Alchemy & Inquiry


The Dust Blows Forward, The Dust Blows Back (2011) by Fred Tomaselli.

Artistic alchemy has been thriving in New York for the past few weeks. Alchemy & Inquiry is a show which has been running at the Glyndor Gallery, Wave Hill, the Bronx, since April, featuring paintings by Philip Taaffe, Fred Tomaselli and Terry Winters. “Alchemy” here is used in its broadest sense:

The word “alchemy” in the exhibition title alludes to transformation on many levels: chemical, magical and spiritual. Creative powers are summoned to transform common elements physically and metaphorically into substances of great value. With practices and insights that prefigure many important discoveries in biology, chemistry and physics, alchemy likewise fascinated and continues to fascinate poets and painters, serving as an allegory for the physical manifestation of immaterial spirit. This tradition unites the work of Winters, Tomaselli and Taaffe. (more)

A PDF catalogue containing commentary by the always enlightening Peter Lamborn Wilson can be downloaded here. A sample:

Certain extra-formal aspects of art cannot be ruled out as irrelevant to our experience of that art or to our understanding of it. A visitor from Alpha Centauri would not know that Tomaselli’s paintings actually contain real pills, maryjane leaves, spore prints, or whatever—real illegal drugs. But we earthlings cannot fail to consider this witty provocation when thinking about Tomaselli’s works. To own one of his paintings—if the Feds ever wanted to make an issue of it—would be, simply, a crime. Is a crime, actually. This fact adds nothing formal to Tomaselli’s art. But, oh, how much it adds, let’s say, conceptually. How much weight? What an aura.

If proof were needed, contra all the puritan anti-drug fascists and priests, that genuine mystical drug states are accessible via entheogenic drugs and various (illegal) ditchweeds, then we could enter Tomaselli’s paintings as evidence. The point is that if drugs could not do this then there would be no reason to make them illegal. Imagine: icons that are also reliquaries, containing edible body parts of vegetable saints, forbidden by the Babylonian Ugly Spirit, the eternal Mind Police.

The NYT reviewed the exhibition but missed a trick in not connecting it to the Alchemically Yours group art show which has been running at Observatory, Brooklyn throughout the past month. That show ends this weekend; Alchemy & Inquiry runs until June 19th. Thanks to Jay for the tip!

Previously on { feuilleton }
Alchemically Yours
Laurie Lipton’s Splendor Solis
The Arms of the Art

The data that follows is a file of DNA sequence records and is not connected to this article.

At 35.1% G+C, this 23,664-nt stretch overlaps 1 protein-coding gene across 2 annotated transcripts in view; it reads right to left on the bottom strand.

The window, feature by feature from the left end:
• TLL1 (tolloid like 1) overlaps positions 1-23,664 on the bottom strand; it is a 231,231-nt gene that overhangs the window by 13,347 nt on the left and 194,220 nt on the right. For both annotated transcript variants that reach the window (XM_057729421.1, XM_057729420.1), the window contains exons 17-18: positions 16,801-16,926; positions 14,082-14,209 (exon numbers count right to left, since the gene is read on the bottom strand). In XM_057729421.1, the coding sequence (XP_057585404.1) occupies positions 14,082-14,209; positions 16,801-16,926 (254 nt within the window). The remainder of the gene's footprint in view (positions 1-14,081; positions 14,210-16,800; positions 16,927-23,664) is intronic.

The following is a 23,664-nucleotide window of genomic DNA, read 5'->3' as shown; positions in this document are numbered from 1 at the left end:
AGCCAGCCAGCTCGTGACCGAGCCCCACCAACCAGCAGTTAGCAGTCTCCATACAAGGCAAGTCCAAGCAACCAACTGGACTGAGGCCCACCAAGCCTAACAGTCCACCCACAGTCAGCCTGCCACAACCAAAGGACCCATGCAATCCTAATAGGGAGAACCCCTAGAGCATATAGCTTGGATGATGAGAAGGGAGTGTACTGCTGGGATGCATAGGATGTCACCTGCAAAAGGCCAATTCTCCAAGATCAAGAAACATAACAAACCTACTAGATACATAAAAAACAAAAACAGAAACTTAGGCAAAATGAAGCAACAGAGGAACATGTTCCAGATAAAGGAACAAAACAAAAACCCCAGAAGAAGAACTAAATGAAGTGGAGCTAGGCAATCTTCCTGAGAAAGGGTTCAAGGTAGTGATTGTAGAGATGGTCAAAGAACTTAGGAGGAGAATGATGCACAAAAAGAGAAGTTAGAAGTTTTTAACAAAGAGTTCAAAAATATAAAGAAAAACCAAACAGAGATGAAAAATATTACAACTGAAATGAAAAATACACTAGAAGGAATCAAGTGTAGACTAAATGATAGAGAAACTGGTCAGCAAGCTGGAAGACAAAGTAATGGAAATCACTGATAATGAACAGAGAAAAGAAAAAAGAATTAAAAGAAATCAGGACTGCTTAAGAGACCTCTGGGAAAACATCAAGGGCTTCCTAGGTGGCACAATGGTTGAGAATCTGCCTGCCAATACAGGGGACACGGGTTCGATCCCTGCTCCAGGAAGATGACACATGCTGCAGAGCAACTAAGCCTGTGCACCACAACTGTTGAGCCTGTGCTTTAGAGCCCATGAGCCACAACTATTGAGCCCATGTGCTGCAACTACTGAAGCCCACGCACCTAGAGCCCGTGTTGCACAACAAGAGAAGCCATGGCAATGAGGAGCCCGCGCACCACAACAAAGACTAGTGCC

Splendor Solis
Amphitheatrum Sapientiae Aeternae
Cabala, Speculum Artis Et Naturae In Alchymia
Vision Quest
Digital alchemy

Harry Smith revisited


Harry Smith in the middle of the Twentieth Century with some of his drawings.

The first European exhibition of work by artist, writer, filmmaker, collector, Kabbalist, ethnographer…okay, polymath Harry Smith, opens today at the Reg Vardy Gallery, Sunderland. The exhibition runs from 2nd May–8th June 2007. In addition, there’s a companion exhibition, Harry Smith Anthology Remixed, at from 8th May–30th June. Among his many accomplishments, Smith compiled the landmark Anthology of American Folk Music and the latter showing features 84 musical and non-musical artists responding to each of the 84 songs which comprise that collection.


Heaven and Earth Magic (1962).

Harry Smith: Hobbies and films

2nd May–8th June 2007

Reg Vardy Gallery
School of Arts, Design, Media & Culture
University of Sunderland
Ashburne House
Ryhope Road

Reg Vardy Gallery is proud to host the first European exhibition devoted to Harry Smith’s films and hobbies.

Smith, who died in 1991, was a polymath of the highest order. With his coke bottle glasses, slight hunchback and long, bony tobacco-stained fingers, Smith dedicated himself to a life of seemingly infinite interests. He collected Seminole patchworks and painted Ukranian Easter eggs. He was a leading authority on string figures (such as the ‘cat’s cradle’) and made a study of the underlying principles of Highland tartans. He recorded the peyote songs of the Kiowa Indians and in a project entitled “Materials for the Study of Religion and Culture in the Lower East Side”, made vast live recordings of traffic noises, children’s jump-rope rhymes and city birdsong, as well as the drug talk of junkies and the death-rattles and prayers of hobos in Bowery flophouses (where he himself lived in poverty for some time).